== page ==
How to Calculate the RMS Value of an Arbitrary Waveform

by Adrian S. Nastase

Previous articles on MasteringElectronicsDesign.com talked about how to calculate the RMS of simple signals like a sine wave, trapezoidal and triangle signals, pulse and square signals. But, what about an arbitrary waveform? How do we calculate its RMS? Starting with the definition, as shown in previous articles, applying the integral, might not be an easy task. We need a different method. Enters the square root of the sum of squares.

The RMS value based on the square root of the sum of squares

If we have a few signals going through the same heating element, each signal heats the element independently of the other signals. This is valid, as long as the signals can be considered uncorrelated, that is, independent one of each other. The formula can be written as follows:

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Categories: Analog Design, RMS, Waveforms

Design a Unipolar to Bipolar Converter the Easy Way with Microsoft Mathematics

by Adrian S. Nastase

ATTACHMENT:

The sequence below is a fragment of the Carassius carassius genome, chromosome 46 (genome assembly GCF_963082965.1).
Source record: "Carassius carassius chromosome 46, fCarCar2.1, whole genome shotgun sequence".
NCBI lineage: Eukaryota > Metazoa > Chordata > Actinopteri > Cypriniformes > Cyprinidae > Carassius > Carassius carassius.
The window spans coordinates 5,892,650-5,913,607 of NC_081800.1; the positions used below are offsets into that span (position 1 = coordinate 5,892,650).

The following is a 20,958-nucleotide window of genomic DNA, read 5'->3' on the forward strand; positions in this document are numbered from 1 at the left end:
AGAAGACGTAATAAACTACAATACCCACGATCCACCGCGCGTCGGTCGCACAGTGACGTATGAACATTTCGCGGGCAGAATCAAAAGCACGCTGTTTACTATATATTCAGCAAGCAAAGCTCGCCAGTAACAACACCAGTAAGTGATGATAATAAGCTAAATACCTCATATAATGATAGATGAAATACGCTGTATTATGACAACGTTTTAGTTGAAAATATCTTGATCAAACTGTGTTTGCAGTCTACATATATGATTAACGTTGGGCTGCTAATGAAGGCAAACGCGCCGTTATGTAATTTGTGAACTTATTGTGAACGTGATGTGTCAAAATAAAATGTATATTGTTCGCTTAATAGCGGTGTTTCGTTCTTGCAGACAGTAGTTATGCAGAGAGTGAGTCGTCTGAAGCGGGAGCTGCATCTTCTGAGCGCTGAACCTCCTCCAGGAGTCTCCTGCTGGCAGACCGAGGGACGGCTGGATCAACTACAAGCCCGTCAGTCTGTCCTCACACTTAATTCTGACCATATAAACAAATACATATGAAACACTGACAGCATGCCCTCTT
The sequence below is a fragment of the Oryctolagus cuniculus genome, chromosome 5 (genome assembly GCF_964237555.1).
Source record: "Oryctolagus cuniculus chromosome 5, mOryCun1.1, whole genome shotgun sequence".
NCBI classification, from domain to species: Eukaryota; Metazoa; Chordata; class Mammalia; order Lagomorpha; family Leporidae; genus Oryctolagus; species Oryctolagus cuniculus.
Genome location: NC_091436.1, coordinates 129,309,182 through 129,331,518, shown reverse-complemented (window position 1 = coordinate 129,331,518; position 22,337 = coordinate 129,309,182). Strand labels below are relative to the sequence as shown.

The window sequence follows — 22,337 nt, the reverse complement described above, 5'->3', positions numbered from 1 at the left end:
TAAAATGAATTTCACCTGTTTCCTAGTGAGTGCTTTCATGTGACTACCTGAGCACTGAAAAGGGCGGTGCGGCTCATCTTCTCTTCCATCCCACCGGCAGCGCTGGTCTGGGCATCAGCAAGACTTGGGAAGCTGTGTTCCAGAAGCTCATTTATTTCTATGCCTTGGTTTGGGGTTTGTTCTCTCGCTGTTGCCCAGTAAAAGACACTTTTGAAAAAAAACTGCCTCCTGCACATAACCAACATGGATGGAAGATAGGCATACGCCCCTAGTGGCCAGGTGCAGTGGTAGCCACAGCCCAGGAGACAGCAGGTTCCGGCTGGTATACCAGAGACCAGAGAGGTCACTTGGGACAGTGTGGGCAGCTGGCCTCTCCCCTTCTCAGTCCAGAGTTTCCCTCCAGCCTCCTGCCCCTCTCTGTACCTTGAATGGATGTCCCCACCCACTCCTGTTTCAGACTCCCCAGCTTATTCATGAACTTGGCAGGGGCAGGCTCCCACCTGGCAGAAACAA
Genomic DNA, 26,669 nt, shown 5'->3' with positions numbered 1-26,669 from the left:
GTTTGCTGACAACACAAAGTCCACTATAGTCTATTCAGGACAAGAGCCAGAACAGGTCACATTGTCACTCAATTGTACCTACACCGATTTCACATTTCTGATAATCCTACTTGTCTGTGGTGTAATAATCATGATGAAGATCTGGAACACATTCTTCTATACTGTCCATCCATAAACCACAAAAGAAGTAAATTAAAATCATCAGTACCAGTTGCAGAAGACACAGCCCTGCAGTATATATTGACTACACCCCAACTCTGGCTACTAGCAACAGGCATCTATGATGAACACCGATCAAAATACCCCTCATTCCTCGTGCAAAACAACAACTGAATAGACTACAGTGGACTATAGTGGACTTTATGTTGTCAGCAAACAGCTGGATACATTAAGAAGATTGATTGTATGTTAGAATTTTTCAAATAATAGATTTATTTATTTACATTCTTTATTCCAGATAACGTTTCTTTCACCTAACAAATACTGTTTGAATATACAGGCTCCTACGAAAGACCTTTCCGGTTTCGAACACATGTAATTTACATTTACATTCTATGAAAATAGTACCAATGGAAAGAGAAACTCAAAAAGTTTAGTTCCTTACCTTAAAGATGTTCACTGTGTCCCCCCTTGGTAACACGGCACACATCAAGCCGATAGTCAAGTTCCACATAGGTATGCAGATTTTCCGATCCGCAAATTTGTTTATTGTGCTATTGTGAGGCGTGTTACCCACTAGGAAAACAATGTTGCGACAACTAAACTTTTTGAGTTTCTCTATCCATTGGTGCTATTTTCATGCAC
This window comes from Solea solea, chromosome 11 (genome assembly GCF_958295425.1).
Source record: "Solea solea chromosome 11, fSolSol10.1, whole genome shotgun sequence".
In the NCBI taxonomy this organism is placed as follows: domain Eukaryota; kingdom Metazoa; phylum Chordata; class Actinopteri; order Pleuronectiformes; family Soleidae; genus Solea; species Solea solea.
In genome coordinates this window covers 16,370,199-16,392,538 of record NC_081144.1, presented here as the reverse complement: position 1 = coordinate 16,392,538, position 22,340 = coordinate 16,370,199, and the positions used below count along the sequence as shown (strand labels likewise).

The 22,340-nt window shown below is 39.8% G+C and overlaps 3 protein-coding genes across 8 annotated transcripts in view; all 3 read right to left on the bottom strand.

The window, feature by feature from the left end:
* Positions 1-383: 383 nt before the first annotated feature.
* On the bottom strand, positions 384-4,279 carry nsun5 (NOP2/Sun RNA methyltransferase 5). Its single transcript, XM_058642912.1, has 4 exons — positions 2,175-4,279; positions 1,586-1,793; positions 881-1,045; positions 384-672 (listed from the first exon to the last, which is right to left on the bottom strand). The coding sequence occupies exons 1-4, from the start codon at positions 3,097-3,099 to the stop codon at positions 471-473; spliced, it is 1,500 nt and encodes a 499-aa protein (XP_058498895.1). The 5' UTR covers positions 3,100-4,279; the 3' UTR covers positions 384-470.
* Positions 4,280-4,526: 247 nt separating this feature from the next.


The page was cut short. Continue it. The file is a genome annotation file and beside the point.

Many analog circuits can be calculated with simple algebra. This may involve an equation or a system of equations, but the calculations are quite simple. Take the differential amplifier, as an example. In a previous article, MasteringElectronicsDesign: Design a Differential Amplifier the Easy Way with Mathcad, I showed how to design the differential amplifier by solving a system of two equations with two unknowns using Mathcad. Since then, readers asked me if there is any other substitute for Mathcad that they can use to solve the system of equations. And the answer is, yes, there is one.

Microsoft Mathematics is a free application which is loaded with features. Besides its graphing, math formulas and units converter, it has an equation solver that can easily handle systems of equations. By changing a few values and letting the application calculate the unknowns, a user can tweak his circuit to match the design requirements.

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Categories: Analog Design, Differential Amplifier, Electronic Circuits Examples

Tenma 72-7745 Multimeter Review

by Adrian S. Nastase

A few weeks ago I received a Tenma 72-7745 multimeter and I have been using it since. When I opened the box I liked it right away. Small and light, with plenty of functions, Tenma 72-7745 is a digital multimeter perfectly fit for anybody’s lab. It measures DC voltage, true RMS voltage, DC and AC current, resistance, capacitance, diodes, frequency, duty cycle and temperature. It has features like auto ranging, relative measurements and hold. The multimeter is part of a family, 72-7735, 72-7740 and 72-7745. It has a RS-232 interface, so that one can use a computer to log measurements. Here are a few tests and notes I made for this review.

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Categories: Analog Design

Open-loop, Closed-loop and Feedback Questions and Answers

by Adrian S. Nastase